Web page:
Although self-naming has long been a subject of intense debate among LGBT/queer activists and academics, the analysed online discussion surrounding the new name ( for what has be- come the biggest Polish LGBT portal ( allows us to hear also the voices of less politically engaged people (even if these are admittedly still people who are engaged enough to visit the por- tal and post their comments there). When the editors explain the reasons for the name change in a short statement, they argue that the new name is more attractive in marketing terms and that Queer.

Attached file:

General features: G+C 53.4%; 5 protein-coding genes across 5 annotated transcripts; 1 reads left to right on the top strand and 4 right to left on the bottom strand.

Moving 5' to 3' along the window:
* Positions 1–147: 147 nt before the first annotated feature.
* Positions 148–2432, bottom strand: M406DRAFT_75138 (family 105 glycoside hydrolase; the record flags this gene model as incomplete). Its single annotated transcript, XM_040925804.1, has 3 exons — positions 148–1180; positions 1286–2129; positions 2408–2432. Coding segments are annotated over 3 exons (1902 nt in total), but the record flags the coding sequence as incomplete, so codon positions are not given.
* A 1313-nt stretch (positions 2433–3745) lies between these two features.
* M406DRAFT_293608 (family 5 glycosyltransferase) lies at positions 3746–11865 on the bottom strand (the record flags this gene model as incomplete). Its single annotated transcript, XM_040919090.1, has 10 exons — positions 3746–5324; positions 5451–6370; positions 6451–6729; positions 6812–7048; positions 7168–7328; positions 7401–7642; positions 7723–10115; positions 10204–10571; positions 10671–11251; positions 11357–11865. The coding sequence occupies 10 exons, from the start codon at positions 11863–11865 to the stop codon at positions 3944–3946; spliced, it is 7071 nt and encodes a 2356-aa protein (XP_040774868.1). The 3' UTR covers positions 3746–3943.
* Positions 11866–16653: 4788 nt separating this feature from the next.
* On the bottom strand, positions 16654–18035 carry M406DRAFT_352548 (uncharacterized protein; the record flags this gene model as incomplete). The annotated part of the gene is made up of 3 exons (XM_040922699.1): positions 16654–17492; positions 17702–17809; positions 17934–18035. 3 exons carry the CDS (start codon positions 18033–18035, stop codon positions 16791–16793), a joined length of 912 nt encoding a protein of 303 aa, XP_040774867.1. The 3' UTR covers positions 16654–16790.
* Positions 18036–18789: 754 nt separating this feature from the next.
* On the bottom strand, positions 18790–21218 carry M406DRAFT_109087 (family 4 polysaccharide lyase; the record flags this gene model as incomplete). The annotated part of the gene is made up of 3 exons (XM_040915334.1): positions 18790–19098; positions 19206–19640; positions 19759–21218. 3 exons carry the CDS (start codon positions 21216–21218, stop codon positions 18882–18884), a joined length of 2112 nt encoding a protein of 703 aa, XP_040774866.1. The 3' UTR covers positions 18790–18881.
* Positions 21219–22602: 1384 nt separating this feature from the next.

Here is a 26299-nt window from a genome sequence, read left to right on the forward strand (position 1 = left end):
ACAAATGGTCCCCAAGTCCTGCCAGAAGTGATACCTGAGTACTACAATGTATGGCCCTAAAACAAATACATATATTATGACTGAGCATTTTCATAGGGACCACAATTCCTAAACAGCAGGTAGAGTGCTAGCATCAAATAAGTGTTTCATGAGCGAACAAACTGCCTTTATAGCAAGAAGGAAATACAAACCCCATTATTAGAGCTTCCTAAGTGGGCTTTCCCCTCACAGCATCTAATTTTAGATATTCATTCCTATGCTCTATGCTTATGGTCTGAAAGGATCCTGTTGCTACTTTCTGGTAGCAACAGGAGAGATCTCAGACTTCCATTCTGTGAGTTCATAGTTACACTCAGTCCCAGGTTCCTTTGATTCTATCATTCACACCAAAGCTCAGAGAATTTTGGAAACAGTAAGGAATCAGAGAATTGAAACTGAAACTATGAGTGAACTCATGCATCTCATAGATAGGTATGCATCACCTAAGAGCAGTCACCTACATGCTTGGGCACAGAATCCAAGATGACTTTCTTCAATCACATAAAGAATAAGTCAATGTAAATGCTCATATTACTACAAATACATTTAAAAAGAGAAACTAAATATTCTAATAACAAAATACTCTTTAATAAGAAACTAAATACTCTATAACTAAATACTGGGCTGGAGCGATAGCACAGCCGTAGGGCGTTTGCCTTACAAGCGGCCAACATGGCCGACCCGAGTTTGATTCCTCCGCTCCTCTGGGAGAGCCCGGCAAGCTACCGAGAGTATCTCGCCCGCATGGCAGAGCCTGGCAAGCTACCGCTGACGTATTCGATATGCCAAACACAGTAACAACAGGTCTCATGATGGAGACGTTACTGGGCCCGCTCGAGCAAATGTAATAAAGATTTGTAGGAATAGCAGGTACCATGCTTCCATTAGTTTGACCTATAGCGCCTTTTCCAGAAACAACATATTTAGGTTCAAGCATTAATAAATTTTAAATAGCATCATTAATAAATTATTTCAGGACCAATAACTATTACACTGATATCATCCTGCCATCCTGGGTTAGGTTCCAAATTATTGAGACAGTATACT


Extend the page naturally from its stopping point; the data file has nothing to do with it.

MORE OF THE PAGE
pl better reflects the diversity of their community. However, these two themes, of commercialization and diversity, attract only limited attention from patrons. In response to the former, a few patrons either assess the attractiveness of the new name or express their fears about a possible decrease of the website’s quality after the new name is applied. Furthermore, one patron points out that the name change is primarily a commercial move made to attract new visitors.

With regard to the theme of diversity, patrons focus on discussing which terms possess broader meaning (”different,” ”gay and lesbian,”

or ”queer”) but do not raise the issue of the exclusion of bisexual or trans* people.

The most popular theme appears to be that of various words’ of- fensive versus positive connotations; this topic is introduced by pa-